reads from Exodus, highlighting Moses’ reluctance to go to Egypt and demand freedom for God’s people: “Moses said to the Lord, ‘Pardon your servant, Lord. I have never been eloquent, neither in the past nor since you have spoken to your servant. I am slow of speech and tongue’ ” (Exodus 4:10). Following the reading, the pastor declares: “See, courage isn’t just about being brave. Courage is daring to do what is right in spite of the weakness of our flesh. And God tells us, commands us, compels us, to love. See, love, as exemplified by our Lord Jesus Christ, is to be prepared to put yourself in harm’s way for your fellow man. And by ‘your fellow man,’ I mean your brother, your sister, your neighbour, your friend and your enemy.” Aibileen is inspired to put her fears aside and becomes a Moses figure, a reluctant leader of the help. She is the first maid to share her story with Skeeter and she recruits other maids to do the same. Like Moses, who put himself in harm’s way on behalf of his fellow Israelites, Aibileen puts her safety and future at risk so that injustice may be exposed and eradicated. Times have changed, but the call to be courageous, to deny oneself and do what is right remains. The question is: what can we do, in the words of Martin Luther King, Jr., “to make justice a reality for all of God’s children”? Who are the marginalized in our society today, and how can we show them the love of God? Despite its strong message, The Help is weakened by its departures from realism. For example, Minny’s revenge against Hilly, her former employer, is pure fantasy, and Hilly’s reaction, while comical, is not believable. The film’s feel-good Hollywood ending is similarly unrealistic: though writing any material in favour of social equality between blacks and whites is illegal in Mississippi, the maids’ book is successful and none of them face serious consequences for their actions, except Aibileen who loses her job. The Help ends on a triumphal note, but it is important to remember that change takes time. The American Civil Rights Act was passed in 1964, but it took years— and many court cases—before all of the discriminatory laws were struck down. Nevertheless, the difficulty of effecting change should not discourage us from doing what is right. As we fight for justice, we must, as the Apostle Paul instructs in 2 Thessalonians 3:13, “never tire of doing what is good.”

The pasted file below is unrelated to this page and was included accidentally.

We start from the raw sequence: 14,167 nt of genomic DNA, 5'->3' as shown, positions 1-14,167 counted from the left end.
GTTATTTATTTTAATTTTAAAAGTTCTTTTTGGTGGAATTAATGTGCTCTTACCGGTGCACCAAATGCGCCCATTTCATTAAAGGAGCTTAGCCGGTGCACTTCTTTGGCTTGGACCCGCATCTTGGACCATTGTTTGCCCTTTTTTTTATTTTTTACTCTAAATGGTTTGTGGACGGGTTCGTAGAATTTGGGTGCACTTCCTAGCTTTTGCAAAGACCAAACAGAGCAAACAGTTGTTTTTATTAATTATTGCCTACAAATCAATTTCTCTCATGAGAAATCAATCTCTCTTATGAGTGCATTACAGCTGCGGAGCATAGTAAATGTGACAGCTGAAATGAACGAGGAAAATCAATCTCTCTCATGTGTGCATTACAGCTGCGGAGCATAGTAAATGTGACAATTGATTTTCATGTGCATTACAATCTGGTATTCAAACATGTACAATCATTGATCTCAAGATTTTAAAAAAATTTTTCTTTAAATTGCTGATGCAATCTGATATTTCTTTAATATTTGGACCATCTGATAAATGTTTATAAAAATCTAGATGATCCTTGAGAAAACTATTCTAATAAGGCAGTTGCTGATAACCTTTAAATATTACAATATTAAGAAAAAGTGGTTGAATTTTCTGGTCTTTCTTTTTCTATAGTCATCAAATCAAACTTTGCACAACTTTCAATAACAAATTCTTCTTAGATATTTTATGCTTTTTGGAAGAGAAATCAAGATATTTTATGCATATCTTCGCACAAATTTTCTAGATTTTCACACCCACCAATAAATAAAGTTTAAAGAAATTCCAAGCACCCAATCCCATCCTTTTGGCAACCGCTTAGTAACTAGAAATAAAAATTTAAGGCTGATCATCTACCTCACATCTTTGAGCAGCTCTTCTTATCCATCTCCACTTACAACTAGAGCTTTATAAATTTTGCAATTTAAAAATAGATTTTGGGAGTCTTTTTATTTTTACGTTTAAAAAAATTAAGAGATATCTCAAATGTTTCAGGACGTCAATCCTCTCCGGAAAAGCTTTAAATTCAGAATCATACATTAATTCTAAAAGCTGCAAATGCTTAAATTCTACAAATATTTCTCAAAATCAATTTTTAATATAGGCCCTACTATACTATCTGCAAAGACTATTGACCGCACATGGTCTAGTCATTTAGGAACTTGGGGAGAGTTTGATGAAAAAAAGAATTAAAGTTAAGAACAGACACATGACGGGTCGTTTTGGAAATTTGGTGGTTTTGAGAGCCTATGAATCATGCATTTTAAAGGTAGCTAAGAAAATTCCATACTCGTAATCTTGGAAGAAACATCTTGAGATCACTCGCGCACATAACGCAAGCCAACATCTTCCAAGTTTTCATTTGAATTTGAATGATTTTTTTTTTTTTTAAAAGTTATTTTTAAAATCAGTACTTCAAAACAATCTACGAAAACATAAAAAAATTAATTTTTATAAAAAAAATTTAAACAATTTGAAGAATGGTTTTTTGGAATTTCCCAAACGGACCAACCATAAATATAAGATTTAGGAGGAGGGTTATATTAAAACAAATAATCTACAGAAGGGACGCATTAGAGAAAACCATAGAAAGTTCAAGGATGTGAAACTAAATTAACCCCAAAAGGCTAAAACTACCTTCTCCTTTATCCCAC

The Lord of the Dance